When these factors are high, fulfillment is enabled, leading to higher motivation, performance, and retention. Jack in the Box, for example, has linked these three factors to its restaurant performance and found that restaurants that have employees who are high on all three—Alignment, Capabilities, and Engagement (ACE)—outperform others consistently and produce 30 percent higher profit per restaurant, with 21 percent less turnover.

6 Ways to Contribute to Fulfillment

Training and Development leaders have a huge opportunity to contribute to these ACE drivers of fulfillment in six key ways:

  1. Begin by assessing your employees. Where are your gaps today in growth and development, and how might they be contributing to low ACE? Organizations such as Jack in the Box can identify the importance growth and development—how much it contributes—in high or low engagement, for example, which, in turn, affects retention of employees. Surveys of employees focused on development can be helpful here. Forget trying to use data from omnibus engagement surveys that only devote a few questions to this issue. Also, focus groups with your Baby Boomers and Gen Xers can be very telling. Learn where these more experienced workers see gaps.
  2. Check out your new hires. I am always surprised by how few organizations assess their new hires one, three, and six months after hire to see if what recruiters or hiring managers have promised regarding growth and development, or other issues, is consistent with what they have experienced in the workplace. If you wait 12 months, or even six, it may be too late!
  3. Don’t write off Baby Boomer development. One of the biggest discoveries from our interviews was that most Boomers want to continue to grow, but not always in the same ways Millennials or younger cohorts do. The sad fact is that many companies have assumed their Boomers are beyond caring about growth and development as they prepare for retirement. Not true. Many are simply less engaged because the organization has not allowed them to flourish in new ways, such as mentoring, coaching, learning new skill sets, or taking on new roles. One of my interviewees said, “When I was given a totally different assignment at 50, it brought back my energy and excitement.” Another interesting feature of Boomers is that many are empty nesters who now are ready to dive back into their work in a bigger way. Development on the job or through intentional programs can be a great way to re-engage them.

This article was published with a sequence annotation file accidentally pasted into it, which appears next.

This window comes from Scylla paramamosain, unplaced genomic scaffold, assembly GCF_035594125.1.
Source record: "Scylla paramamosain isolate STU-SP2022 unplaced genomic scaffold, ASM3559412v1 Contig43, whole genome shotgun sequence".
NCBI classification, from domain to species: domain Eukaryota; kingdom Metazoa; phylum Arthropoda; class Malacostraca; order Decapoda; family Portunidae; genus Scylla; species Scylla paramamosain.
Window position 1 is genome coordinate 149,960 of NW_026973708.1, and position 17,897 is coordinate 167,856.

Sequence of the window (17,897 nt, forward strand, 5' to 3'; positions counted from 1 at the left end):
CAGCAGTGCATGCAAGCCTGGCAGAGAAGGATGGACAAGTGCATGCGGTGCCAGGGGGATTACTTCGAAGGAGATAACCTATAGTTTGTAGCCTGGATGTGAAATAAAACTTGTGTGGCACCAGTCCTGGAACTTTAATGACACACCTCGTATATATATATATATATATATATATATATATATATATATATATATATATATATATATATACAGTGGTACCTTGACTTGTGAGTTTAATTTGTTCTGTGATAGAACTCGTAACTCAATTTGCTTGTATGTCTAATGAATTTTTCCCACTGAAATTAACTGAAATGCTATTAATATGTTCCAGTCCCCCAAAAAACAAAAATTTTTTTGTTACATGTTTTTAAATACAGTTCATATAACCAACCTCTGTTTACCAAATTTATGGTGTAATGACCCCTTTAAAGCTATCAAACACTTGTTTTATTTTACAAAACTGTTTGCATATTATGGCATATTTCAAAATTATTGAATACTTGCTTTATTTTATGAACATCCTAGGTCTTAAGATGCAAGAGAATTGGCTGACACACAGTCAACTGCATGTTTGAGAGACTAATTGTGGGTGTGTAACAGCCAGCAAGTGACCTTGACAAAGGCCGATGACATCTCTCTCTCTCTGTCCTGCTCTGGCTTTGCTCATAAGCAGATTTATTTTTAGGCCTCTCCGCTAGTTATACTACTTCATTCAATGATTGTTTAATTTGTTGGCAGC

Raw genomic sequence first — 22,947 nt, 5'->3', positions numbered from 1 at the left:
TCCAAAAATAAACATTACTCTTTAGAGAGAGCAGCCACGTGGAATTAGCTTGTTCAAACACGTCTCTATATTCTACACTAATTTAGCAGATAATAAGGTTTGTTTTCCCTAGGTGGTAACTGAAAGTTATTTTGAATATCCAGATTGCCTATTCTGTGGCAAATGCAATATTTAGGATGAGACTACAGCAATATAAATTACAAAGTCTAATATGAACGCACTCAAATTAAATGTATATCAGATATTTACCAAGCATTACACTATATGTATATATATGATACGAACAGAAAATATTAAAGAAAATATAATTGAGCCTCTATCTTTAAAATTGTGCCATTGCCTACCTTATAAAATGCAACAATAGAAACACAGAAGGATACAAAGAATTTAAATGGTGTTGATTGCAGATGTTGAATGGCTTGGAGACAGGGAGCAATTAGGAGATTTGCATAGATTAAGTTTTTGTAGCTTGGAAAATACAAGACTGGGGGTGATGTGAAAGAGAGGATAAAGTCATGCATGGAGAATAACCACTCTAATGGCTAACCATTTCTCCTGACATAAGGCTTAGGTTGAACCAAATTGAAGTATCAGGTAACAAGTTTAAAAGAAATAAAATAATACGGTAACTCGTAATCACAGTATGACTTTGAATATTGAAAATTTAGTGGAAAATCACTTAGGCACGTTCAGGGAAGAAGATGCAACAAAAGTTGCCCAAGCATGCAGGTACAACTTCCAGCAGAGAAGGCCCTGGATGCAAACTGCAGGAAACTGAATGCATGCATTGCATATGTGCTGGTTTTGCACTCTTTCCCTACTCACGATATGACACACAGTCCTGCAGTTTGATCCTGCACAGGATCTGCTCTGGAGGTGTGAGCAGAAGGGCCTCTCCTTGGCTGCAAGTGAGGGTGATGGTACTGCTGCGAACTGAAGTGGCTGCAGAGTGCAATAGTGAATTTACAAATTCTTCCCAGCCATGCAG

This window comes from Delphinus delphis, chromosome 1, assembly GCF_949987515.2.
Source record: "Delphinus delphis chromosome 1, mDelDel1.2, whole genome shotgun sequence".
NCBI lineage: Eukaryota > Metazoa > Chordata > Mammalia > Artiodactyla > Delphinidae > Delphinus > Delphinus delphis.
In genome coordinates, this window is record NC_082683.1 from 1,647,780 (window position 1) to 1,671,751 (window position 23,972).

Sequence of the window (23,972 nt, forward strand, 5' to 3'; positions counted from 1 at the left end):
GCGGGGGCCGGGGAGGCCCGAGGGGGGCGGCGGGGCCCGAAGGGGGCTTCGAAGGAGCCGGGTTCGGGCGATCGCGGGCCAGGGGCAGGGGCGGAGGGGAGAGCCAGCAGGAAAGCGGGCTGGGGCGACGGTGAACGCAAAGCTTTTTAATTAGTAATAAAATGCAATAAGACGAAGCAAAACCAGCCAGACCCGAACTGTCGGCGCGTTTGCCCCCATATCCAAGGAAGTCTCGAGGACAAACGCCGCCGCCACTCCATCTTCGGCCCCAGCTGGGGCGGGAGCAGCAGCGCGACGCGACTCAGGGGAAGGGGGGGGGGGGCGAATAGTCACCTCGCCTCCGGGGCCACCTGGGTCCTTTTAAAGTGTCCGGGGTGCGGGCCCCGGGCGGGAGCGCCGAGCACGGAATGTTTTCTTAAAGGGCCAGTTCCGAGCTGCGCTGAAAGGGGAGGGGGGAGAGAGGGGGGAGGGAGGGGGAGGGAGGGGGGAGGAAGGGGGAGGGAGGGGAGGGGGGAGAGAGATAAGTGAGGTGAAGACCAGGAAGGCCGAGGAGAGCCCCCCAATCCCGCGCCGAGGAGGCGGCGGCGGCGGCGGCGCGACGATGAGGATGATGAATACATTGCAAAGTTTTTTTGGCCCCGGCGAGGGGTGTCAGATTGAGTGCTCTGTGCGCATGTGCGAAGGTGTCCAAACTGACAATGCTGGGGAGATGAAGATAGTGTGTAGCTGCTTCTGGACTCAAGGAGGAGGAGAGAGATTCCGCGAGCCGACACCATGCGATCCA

4. Give managers the tools to train better. One of the biggest fallacies of 70-20-10 learning in which 70 percent supposedly occurs on the job is that it assumes managers are equipped to create the conditions that enable their people to learn and growth. Most are not, which argues for stronger manager training, not only in traditional areas such as decision-making, problem solving, or communication, but in the intricacies of creating fulfilled employees, and creating learning environments in which employees can thrive.
  5. Educate your top leaders on fulfillment, and its payoff to the organization. If they understand the importance of fulfillment, they will better understand the role learning plays, and how they can better support it. A few ways leaders make a huge difference:
    1. Alignment—Create and communicate a compelling vision and mission. Fulfillment begins with visions that draw people to them. Then design the organization in ways that enable people to contribute in meaningful ways.
    2. Capabilities—Help people match their work skills growth in ways that are aligned with their longer-term personal goals. Only then will they be motivated to learn and absorb new challenges.
    3. Engagement—Bring out people’s passions. Leverage their strengths in ways that make sense for both the individual and the organization. Recognize people frequently for new learning and accomplishments—be a positive reinforcer.
  6. Lastly, measure, measure, measure, but not in a debilitating way. In my workshops, measurement is often a dirty word. Why? Because it too often is used to punish rather than help people reach new heights. Athletes use measurement every day to push themselves to performance levels. In many corporations, measurement focuses on failure rather than an opportunity to get better. Surprisingly, measurement often is missing in a majority of training or leadership development programs in organizations.

Armed with these tips from the front line, you can be a key enabler of both corporate performance and the fulfillment of others, and no doubt, use them to enhance your own fulfillment.

William A. Schiemann, Ph.D., is CEO of Metrus Group. He is a thought leader in human resources, employee engagement, and fulfillment and author of “Fulfilled! Critical Choices—Work, Home, Life.” For more information, visit; follow Dr. Schiemann on Twitter, @wschiemann; and connect with him on LinkedIn at